LAURA
Working in fashion for 20 years, like I have, you amass so much information. You’re going to shows, you’re researching online, you’re finding inspiration by watching films or TV. There’s so much noise. But up here, when you’re outside, it all gets edited out.

RYAN
And technology offers an incredible opportunity to disconnect while staying connected — it affords me the life and career I want without conforming to the conventional structure. Having a place that’s just mine, without distractions and interactions, is important as a designer.

LAURA
You do the most beautiful knitwear and hats, which we’ve sold at the farm’s store. I love my hat — I’d be wearing it now if I hadn’t left it on my kitchen table.

RYAN
One of my first major pieces of press was when you styled Julia Roberts in a Ryan Roche hat for Marie Claire. You were so chill about it and I was like: oh my gosh! What’s amazing is that my great grandmother made hats in the ‘20s; back then, it was very rare for a woman to be a milliner. She’d adorn them with feathers she’d find on pheasant hunts. I make my garments in my town, and inspiration presents itself everywhere. Even a simple walk through the woods will often yield some sort of treasure.

LAURA
Everything around you is alive, which inspires so much emotion.

RYAN
Yet sometimes, it’s so fleeting. You’ll watch a beautiful flower grow for a week and then one day it’s gone.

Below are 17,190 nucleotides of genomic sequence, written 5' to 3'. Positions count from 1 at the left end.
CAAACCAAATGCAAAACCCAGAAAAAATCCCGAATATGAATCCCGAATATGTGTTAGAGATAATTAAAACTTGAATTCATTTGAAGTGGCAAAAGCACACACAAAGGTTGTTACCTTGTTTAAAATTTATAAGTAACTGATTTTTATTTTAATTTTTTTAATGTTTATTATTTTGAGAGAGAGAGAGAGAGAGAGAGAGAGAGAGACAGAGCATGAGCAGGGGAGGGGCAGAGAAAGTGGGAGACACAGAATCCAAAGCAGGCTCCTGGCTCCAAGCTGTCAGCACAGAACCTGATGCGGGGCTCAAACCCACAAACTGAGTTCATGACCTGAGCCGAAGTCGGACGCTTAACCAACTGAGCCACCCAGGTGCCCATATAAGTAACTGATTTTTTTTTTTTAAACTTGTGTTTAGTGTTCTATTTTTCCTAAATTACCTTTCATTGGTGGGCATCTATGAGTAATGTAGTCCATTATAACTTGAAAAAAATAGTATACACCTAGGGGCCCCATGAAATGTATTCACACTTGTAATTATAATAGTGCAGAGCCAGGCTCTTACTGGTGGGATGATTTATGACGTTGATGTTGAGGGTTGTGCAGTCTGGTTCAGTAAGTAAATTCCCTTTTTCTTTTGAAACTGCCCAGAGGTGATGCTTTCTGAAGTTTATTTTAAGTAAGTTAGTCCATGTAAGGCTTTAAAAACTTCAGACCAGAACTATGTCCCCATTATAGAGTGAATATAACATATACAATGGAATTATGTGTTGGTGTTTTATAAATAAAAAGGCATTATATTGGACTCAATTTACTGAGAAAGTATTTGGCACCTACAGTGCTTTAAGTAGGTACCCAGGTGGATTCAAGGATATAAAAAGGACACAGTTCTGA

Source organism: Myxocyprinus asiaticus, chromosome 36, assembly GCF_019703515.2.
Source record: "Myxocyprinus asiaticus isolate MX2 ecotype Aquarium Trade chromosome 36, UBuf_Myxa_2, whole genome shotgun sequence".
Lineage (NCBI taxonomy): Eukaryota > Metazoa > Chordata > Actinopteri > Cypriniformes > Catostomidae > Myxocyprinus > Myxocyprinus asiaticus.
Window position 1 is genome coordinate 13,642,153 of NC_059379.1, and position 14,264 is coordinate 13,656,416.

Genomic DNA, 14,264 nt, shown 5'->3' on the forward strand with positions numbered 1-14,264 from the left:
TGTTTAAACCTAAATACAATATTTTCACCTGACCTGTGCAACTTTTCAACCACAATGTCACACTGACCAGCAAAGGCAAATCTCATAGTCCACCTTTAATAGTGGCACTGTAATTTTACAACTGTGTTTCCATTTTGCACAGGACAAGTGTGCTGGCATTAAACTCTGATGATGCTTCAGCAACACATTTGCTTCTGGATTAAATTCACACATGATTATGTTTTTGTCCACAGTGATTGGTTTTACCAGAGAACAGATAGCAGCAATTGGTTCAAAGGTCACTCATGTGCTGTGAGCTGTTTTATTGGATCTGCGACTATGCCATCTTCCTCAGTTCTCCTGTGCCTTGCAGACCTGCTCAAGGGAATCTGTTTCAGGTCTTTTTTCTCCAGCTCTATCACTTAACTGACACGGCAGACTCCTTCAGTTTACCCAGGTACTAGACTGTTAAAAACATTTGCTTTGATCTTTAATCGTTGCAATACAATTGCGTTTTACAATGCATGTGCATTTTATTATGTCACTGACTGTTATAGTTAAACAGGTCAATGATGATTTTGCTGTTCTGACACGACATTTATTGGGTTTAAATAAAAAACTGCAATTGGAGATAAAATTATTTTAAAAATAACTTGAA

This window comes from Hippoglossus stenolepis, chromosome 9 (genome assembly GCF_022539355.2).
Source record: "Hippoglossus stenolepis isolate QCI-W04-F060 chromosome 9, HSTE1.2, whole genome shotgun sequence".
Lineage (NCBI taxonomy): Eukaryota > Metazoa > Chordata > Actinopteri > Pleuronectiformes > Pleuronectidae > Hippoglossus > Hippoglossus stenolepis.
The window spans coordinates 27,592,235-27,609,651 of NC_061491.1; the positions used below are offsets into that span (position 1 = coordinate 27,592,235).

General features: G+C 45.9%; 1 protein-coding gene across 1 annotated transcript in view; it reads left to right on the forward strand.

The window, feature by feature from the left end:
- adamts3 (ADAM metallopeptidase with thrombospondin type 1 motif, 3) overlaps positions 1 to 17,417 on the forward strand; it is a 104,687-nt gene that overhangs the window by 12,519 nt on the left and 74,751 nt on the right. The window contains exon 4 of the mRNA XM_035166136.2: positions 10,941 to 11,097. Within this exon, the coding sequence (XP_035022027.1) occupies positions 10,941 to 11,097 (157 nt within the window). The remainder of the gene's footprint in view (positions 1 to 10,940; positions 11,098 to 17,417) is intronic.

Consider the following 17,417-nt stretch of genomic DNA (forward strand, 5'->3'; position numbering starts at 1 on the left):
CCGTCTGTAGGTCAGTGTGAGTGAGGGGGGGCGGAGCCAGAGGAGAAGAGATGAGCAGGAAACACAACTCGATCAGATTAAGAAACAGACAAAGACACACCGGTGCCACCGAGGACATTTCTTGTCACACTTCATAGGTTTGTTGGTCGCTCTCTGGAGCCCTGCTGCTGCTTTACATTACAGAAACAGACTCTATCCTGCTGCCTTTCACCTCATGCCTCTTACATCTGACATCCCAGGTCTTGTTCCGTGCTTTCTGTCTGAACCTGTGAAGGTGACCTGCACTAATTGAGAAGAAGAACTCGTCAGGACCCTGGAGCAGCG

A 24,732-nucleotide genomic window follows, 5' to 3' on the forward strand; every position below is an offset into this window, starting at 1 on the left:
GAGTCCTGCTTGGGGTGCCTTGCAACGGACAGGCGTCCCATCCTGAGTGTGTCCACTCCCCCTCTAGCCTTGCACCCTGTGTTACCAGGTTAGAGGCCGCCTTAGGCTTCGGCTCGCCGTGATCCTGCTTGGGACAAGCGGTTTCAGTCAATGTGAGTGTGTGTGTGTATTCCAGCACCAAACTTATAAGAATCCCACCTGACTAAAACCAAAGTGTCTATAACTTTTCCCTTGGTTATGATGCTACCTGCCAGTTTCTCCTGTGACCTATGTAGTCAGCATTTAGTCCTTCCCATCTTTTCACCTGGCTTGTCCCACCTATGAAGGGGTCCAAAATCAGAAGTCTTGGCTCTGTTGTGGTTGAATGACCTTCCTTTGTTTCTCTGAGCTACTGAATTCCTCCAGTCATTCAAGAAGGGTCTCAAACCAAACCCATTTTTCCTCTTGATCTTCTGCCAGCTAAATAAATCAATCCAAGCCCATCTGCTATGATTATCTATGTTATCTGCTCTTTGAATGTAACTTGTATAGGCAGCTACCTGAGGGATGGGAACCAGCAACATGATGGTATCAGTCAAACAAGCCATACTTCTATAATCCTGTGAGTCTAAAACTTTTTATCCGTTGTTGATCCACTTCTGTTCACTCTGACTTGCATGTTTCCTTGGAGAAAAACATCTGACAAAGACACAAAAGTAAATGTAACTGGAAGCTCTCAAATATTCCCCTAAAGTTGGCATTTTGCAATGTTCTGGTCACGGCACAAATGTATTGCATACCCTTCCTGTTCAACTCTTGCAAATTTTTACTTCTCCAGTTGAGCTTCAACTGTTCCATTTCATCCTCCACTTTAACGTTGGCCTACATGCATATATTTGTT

LAURA
Unless you dry it [laughs] — I always do that.

RYAN
You and Fabio are so respectful and considerate of the land. You’ve turned this property into such a special place.

LAURA
The whole thing was really a big labor of love for Fabio, and we’re very grateful for the team of people who help us. Organic farming is definitely not a monetary enterprise — I don’t even consider myself a farmer because I have too much respect for the hard-working people that do this full-time. That said, I’ve learned how rewarding it is to have acorn squash or apples or potatoes after a season of hard work. You appreciate the produce more because you see how precious it is.

RYAN
I always feel so special when I use your honey, or cook with one of your onions. It’s different than getting them from the market.

LAURA
When you think about it, it’s become increasingly difficult to be truly creative. The farm presents us with a real opportunity to have our hands in everything, whether it’s mixing raspberries with apple cider, designing a logo, or building a cauldron. Whatever the task, it not only feels good to create, but to do so using what nature has given us. Just recently we received a handwritten note from a guest who said that, after visiting, he was inspired to get a small plot of land nearby where he could grow his own food. If what we’re doing changes someone’s life perspective, or gives him the confidence to try something new, that’s the most we can ask.

RYAN
The area’s started to change as more people have moved here, but it still feels like the right types are coming. A lot are in the fashion world, but they’re typically the ones who authentically love living upstate — not just because they hear it’s super cool.

LAURA
I would hate for that to happen. It’s nice to be around people who really believe in the place in which they live. That creates a community, which everyone wants to join. Like the old adage says, “You reap what you sow.”

CREDITS

Photography byBramble Trionfo
Sania Tharani

Conversation moderated byAnthony Rotunno

Ryan Roche is a designer based in Hurley, New York. Her current collection is available online and at select retailers.
Laura Ferrara is a stylist and a proprietor of Westwind Orchard.

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THE END